The goal of the proposed center is to address two fundamental questions about executive function: 1. What are the component mental processes that contribute to executive control? 2. How does the brain support and enable executive function? Executive function is a broad term that encompasses many critical skills and cognitive functions, including those that guide, control, inhibit, and monitor behavior. Because of its broad nature, there is no clear consensus on exactly what constitutes executive function, nor is there clear agreement on what neural, structures support executive control. In this proposal we argue that executive function is an emergent and modulatory function that represents an interaction among many different cognitive processes and also among many different brain regions. To investigate this issue we have organized the center around core processes that we posit contribute to executive function, as well as factors influencing the variability in executive function. The core processes are: (a) control processes, (b) learning processes, (c) memory retrieval processes, (d) emotional processes, and (e) language processes. We examine the first of these four processes each in a separate project, while the fifth, language processes, is examined across projects. We further posit that these processes co-contribute to executive function through their shared reliance on working memory and prefrontal cortex. The two sources of variability in executive function that we focus on are: (a) developmental variability and (b) genetic variability. To examine these issues, we have two projects that examine the development of executive function - one focused on childhood and the other focused on adolescence - and another project that examines genetic influences on executive function. The approaches taken within the center are highly interdisciplinary drawing from cognitive and clinical psychology, behavior genetics, cognitive neuroscience, physics, computer science, and child and adolescent development. Increased understanding of executive function is highly relevant for mental health, as aspects of it are compromised across a wide variety of psychiatric disorders, including schizophrenia, depression, mania, obsessive compulsive disorder, and attention deficit hyperactivity disorder, among others.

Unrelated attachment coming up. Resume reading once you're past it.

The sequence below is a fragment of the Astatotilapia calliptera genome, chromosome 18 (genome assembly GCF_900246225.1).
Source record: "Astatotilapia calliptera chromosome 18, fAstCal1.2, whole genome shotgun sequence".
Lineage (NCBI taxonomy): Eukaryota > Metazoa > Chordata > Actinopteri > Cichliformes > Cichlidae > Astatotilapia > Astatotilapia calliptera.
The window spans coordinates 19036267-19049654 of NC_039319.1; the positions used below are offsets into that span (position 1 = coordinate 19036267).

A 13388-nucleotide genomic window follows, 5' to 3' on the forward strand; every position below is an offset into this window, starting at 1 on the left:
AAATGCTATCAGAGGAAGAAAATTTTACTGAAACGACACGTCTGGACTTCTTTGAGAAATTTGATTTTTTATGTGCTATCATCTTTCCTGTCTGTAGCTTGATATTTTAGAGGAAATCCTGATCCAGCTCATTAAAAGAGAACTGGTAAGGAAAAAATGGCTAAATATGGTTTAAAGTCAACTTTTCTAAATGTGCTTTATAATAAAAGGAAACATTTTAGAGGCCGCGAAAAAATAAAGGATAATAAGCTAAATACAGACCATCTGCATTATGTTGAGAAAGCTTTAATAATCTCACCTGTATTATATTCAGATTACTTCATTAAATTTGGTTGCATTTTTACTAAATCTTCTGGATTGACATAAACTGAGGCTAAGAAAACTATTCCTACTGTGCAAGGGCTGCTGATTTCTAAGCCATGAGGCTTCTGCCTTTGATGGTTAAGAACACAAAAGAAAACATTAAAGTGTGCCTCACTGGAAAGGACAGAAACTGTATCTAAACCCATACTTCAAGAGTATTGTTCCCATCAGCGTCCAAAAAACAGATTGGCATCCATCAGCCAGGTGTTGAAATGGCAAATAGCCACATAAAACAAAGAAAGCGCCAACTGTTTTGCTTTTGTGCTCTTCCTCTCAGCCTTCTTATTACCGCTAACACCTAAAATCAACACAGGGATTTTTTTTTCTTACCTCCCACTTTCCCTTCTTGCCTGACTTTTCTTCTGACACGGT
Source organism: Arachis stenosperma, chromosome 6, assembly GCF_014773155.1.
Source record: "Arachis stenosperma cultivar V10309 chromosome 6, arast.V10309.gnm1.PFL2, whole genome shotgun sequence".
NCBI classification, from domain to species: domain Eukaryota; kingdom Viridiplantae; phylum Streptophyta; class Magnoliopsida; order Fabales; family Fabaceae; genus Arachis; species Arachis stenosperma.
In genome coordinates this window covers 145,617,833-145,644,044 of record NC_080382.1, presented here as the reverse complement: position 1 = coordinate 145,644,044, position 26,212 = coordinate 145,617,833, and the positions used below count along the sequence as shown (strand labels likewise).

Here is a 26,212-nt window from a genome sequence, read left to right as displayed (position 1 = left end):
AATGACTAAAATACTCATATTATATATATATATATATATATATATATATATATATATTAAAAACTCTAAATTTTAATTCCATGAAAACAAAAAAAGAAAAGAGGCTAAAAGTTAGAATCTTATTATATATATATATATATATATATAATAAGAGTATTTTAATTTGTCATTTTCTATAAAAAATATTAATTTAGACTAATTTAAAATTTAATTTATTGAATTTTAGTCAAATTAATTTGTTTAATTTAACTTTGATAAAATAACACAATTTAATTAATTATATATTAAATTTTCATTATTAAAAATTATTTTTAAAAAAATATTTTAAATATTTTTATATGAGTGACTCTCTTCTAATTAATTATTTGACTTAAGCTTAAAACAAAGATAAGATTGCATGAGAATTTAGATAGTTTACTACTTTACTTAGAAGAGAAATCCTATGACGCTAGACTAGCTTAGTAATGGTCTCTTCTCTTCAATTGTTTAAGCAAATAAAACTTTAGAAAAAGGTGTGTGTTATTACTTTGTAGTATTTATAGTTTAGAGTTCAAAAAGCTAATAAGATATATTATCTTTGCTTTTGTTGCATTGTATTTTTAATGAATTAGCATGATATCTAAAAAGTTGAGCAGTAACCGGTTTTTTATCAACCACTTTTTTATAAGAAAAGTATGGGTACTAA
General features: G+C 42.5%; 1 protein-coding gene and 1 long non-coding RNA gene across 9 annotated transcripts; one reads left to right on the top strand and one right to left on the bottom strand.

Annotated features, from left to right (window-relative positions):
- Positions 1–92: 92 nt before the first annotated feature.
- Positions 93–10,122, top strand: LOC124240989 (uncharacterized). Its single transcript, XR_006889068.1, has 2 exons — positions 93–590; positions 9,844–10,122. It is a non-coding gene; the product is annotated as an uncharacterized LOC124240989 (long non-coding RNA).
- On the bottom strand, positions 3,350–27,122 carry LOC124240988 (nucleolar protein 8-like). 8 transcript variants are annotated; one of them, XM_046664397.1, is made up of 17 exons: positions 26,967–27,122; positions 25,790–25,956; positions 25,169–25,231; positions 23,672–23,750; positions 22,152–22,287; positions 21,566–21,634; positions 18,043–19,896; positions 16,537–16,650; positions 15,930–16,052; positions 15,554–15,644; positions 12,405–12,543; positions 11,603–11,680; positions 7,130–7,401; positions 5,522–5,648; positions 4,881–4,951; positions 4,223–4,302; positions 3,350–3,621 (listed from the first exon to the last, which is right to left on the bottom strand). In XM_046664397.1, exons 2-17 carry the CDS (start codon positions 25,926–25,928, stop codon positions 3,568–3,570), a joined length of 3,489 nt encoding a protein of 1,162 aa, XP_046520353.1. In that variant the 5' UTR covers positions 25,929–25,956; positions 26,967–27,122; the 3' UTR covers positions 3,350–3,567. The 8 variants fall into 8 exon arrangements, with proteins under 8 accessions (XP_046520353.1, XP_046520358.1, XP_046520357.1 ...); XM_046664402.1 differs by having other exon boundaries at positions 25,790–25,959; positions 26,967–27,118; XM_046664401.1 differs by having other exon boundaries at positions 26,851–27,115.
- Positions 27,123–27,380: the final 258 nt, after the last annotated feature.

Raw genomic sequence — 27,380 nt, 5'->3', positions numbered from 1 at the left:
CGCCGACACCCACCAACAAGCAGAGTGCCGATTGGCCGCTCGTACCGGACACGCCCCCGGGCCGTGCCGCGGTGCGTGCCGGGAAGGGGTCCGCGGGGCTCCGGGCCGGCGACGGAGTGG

National Institute of Health (NIH)
National Institute of Mental Health (NIMH)
Specialized Center (P50)
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Special Emphasis Panel (ZMH1-ERB-H (10))
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Rossi, Andrew
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University of Colorado at Boulder
Other Domestic Higher Education
United States
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